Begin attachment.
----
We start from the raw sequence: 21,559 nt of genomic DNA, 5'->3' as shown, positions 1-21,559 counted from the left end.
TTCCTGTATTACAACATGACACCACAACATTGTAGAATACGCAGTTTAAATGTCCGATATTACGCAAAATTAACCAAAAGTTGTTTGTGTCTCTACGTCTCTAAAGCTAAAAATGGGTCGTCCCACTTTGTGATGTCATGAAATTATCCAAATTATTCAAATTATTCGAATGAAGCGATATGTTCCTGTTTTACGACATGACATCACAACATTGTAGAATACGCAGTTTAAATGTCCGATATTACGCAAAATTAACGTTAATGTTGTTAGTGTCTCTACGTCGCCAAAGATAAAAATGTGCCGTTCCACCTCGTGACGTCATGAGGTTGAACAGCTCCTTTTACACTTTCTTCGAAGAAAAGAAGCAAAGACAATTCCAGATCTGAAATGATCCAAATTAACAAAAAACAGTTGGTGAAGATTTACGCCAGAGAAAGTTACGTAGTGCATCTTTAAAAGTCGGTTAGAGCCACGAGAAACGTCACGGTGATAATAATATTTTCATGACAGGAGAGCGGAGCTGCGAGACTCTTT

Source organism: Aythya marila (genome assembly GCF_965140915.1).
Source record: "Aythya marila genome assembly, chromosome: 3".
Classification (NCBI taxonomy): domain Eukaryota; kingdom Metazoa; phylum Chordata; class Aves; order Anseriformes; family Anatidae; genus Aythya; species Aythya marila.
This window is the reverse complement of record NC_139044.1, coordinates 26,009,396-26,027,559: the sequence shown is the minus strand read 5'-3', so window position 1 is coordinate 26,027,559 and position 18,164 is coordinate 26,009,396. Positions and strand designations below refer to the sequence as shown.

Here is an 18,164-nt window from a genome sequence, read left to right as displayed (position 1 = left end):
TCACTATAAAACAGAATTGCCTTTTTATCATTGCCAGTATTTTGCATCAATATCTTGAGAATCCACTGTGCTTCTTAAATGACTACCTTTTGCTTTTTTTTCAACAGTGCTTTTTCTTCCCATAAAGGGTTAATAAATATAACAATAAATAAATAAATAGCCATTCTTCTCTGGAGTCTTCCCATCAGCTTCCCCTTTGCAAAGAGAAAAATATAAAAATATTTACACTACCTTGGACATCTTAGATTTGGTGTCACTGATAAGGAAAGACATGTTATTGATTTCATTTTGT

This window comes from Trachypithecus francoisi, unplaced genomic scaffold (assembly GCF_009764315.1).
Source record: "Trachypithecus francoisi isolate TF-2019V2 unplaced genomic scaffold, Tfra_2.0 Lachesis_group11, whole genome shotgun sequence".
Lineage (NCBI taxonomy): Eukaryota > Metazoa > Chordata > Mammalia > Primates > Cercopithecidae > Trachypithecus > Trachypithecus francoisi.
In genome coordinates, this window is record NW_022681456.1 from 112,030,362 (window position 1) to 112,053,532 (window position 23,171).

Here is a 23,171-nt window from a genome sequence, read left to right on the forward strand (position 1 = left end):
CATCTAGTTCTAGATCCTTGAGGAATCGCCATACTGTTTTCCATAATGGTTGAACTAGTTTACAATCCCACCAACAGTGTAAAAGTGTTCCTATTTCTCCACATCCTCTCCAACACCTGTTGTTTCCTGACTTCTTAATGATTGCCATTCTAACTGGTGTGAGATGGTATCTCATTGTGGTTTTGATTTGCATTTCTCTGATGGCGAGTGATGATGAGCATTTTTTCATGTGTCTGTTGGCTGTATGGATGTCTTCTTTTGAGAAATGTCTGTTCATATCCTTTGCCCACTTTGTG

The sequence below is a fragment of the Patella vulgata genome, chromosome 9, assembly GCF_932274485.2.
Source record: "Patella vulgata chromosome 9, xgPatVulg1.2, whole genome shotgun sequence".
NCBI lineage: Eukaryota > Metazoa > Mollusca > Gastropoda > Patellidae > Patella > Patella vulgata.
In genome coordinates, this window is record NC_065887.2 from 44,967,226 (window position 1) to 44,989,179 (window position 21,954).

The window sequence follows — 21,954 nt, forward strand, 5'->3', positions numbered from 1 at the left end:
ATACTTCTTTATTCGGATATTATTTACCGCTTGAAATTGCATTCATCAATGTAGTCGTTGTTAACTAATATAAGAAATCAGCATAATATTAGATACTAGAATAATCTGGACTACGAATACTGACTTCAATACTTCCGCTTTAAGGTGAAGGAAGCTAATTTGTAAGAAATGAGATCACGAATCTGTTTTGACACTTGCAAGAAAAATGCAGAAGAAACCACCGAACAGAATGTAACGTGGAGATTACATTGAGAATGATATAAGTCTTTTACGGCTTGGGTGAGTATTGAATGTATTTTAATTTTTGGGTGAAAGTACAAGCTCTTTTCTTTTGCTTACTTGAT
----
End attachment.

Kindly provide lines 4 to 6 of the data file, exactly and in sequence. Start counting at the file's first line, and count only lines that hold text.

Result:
Source record: "Aythya marila genome assembly, chromosome: 3".
Classification (NCBI taxonomy): domain Eukaryota; kingdom Metazoa; phylum Chordata; class Aves; order Anseriformes; family Anatidae; genus Aythya; species Aythya marila.
This window is the reverse complement of record NC_139044.1, coordinates 26,009,396-26,027,559: the sequence shown is the minus strand read 5'-3', so window position 1 is coordinate 26,027,559 and position 18,164 is coordinate 26,009,396. Positions and strand designations below refer to the sequence as shown.